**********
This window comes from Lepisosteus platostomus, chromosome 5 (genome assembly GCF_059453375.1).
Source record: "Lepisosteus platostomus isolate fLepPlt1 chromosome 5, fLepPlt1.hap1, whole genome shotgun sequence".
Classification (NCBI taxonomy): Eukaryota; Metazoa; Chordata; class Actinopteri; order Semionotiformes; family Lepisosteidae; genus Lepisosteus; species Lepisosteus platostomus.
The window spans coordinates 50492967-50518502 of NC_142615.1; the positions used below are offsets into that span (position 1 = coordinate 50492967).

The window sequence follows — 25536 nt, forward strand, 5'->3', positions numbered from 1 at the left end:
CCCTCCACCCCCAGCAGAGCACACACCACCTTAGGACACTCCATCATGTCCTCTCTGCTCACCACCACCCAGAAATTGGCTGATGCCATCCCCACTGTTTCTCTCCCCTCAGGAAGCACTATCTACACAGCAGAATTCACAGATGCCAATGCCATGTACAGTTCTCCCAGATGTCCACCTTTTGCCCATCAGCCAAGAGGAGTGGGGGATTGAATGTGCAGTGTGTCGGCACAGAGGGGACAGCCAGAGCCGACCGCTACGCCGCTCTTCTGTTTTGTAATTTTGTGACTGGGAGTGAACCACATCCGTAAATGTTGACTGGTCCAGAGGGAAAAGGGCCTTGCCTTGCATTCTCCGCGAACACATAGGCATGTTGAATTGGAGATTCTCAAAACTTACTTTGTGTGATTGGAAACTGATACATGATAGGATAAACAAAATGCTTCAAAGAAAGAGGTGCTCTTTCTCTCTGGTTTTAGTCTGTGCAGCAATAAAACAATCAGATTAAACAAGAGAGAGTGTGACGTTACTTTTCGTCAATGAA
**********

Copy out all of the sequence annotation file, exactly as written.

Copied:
This window comes from Lepisosteus platostomus, chromosome 5 (genome assembly GCF_059453375.1).
Source record: "Lepisosteus platostomus isolate fLepPlt1 chromosome 5, fLepPlt1.hap1, whole genome shotgun sequence".
Classification (NCBI taxonomy): Eukaryota; Metazoa; Chordata; class Actinopteri; order Semionotiformes; family Lepisosteidae; genus Lepisosteus; species Lepisosteus platostomus.
The window spans coordinates 50492967-50518502 of NC_142615.1; the positions used below are offsets into that span (position 1 = coordinate 50492967).

The window sequence follows — 25536 nt, forward strand, 5'->3', positions numbered from 1 at the left end:
CCCTCCACCCCCAGCAGAGCACACACCACCTTAGGACACTCCATCATGTCCTCTCTGCTCACCACCACCCAGAAATTGGCTGATGCCATCCCCACTGTTTCTCTCCCCTCAGGAAGCACTATCTACACAGCAGAATTCACAGATGCCAATGCCATGTACAGTTCTCCCAGATGTCCACCTTTTGCCCATCAGCCAAGAGGAGTGGGGGATTGAATGTGCAGTGTGTCGGCACAGAGGGGACAGCCAGAGCCGACCGCTACGCCGCTCTTCTGTTTTGTAATTTTGTGACTGGGAGTGAACCACATCCGTAAATGTTGACTGGTCCAGAGGGAAAAGGGCCTTGCCTTGCATTCTCCGCGAACACATAGGCATGTTGAATTGGAGATTCTCAAAACTTACTTTGTGTGATTGGAAACTGATACATGATAGGATAAACAAAATGCTTCAAAGAAAGAGGTGCTCTTTCTCTCTGGTTTTAGTCTGTGCAGCAATAAAACAATCAGATTAAACAAGAGAGAGTGTGACGTTACTTTTCGTCAATGAA